Why did the NRA form? The origins might surprise you.
The National Rifle Association’s political spending is sharply down heading into the 2018 midterm elections, a shift that could reflect declining fundraising in the wake of a string of mass shootings and an FBI investigation into the group’s Russia ties.
The politically potent gun advocacy group has this year spent one-tenth of what it had spent politically at this point in 2014, according to the most recent filings with the Federal Election Commission.
So far, the NRA’s political action committee and political non-profit arm have spent just over $1.6 million in 2018 on outside expenditures, such as political attack ads, and direct campaign contributions to federal candidates and groups, compared to more than $16 million on similar expenses at this point in 2014.
That decline comes as the FBI investigates whether the group illegally received money from Russia to fuel its support of President Donald Trump during the 2016 election and as the group has seen a decline in dues that has deepened the group’s operating deficit.
And it comes in a year when more than half the states in the country have passed gun safety measures in the wake of protests following the February 14, 2018 shooting at Marjory Stoneman Douglas High School in Parkland, Florida, which left 17 students dead, and other deadly shootings before it. Monday marked the one-year anniversary of the nation’s worst mass shooting, in which 58 people died and several hundred were injured on the Las Vegas Strip.
“I think in a lot of places they have a popularity problem,” said Jennifer Duffy, senior editor of The Cook Political Report. She said the shootings and the Russia inquiry could both be taking its toll.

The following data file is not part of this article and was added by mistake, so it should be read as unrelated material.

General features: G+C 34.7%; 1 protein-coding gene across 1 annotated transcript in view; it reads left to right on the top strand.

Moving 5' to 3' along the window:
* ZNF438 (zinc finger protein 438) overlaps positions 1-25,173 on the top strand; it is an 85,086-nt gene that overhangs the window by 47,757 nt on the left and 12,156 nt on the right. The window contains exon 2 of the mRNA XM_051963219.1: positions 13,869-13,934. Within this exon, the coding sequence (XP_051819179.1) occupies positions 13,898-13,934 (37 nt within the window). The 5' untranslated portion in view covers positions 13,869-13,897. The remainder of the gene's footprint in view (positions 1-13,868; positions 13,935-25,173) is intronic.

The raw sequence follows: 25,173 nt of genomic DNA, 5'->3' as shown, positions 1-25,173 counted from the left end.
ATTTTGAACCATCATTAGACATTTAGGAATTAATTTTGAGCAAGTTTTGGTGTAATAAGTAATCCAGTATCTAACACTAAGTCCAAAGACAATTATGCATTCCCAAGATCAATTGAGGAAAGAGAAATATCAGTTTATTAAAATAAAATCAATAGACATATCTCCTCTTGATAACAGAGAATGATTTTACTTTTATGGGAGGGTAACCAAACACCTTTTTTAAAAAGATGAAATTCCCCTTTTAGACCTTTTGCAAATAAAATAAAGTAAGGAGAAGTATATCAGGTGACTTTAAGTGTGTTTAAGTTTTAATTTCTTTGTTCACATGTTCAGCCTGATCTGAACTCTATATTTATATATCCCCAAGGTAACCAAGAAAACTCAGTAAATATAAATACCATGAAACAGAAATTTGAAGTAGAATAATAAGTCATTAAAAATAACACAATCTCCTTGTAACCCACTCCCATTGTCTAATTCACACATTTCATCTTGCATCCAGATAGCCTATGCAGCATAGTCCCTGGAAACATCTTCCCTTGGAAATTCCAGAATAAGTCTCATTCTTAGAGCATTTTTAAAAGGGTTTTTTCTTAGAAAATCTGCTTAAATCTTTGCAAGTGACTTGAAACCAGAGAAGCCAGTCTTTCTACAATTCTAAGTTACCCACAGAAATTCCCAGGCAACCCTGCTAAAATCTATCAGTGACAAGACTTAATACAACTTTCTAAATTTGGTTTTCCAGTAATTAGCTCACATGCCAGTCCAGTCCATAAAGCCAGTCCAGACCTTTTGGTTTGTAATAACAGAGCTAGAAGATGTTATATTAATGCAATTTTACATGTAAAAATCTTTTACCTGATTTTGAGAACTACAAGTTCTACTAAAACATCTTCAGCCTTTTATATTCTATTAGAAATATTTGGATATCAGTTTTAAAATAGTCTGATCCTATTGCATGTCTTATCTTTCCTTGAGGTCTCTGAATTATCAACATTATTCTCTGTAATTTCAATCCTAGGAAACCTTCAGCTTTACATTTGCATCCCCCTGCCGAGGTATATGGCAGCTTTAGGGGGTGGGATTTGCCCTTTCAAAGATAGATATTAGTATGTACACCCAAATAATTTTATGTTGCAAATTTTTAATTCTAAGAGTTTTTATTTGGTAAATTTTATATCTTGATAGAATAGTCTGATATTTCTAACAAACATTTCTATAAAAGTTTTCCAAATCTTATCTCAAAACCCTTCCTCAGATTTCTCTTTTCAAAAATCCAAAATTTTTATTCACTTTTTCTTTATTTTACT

“Their strategy is don’t give an inch,” because then you might have to give a second inch, Duffy said. “I think that that was a strategy that served them pretty well for a while and now they’re paying a price for it.”
The NRA didn’t comment on whether it is seeing a decline in donations, but provided a statement to McClatchy after publication.
“While the NRA doesn’t have billions to spend, we have a formidable grassroots organization. Our strength has always been the tens of millions of NRA members and Second Amendment supporters who consistently go to the polls and vote for candidates who support our constitutional right to self defense. “
Gallup found in June that, while a majority of Americans still hold a favorable view of the gun-rights organization, fewer support the group now than did in 2015.
The NRA has spent less than half the $3.6 million laid out this year by the gun safety political action committee Giffords PAC, created by former Arizona Congresswoman Gabrielle Giffords, who was shot in 2011 at a constituent meeting in a Tucson suburb. Everytown for Gun Safety, a group founded by former New York Mayor Michael Bloomberg, has spent just under $1.5 million so far, nearly matching the NRA.
So far the two sides have largely focused on different races, with the bulk of the NRA’s spending focused on Senate races and the majority of spending by the gun safety groups targeting House races.
The NRA has spent most heavily — roughly $400,000 in each — opposing the Democratic incumbents in Senate races in Montana and West Virginia, both states that President Donald Trump won handily in 2016.
The nation’s leading gun lobby group did not oppose either of those Democratic candidates, Jon Tester in Montana and Joe Manchin in West Virginia, the last time they faced election in 2012.
That year, the NRA had spent most heavily by this point in Florida, where Democratic Senator Bill Nelson faced a challenge from former Republican Rep. Connie Mack.
Nelson survived the race and is now being challenged by Florida Governor Rick Scott in a race rated a tossup. But the NRA has not yet spent a dime in the race.
Some believe that Scott, a former health care executive who could be worth as much as $500 million, doesn’t need the cash.
“If the building is on fire, Rick Scott always has the ability to break the glass himself,” said Rick Wilson, a Republican political strategist in Florida.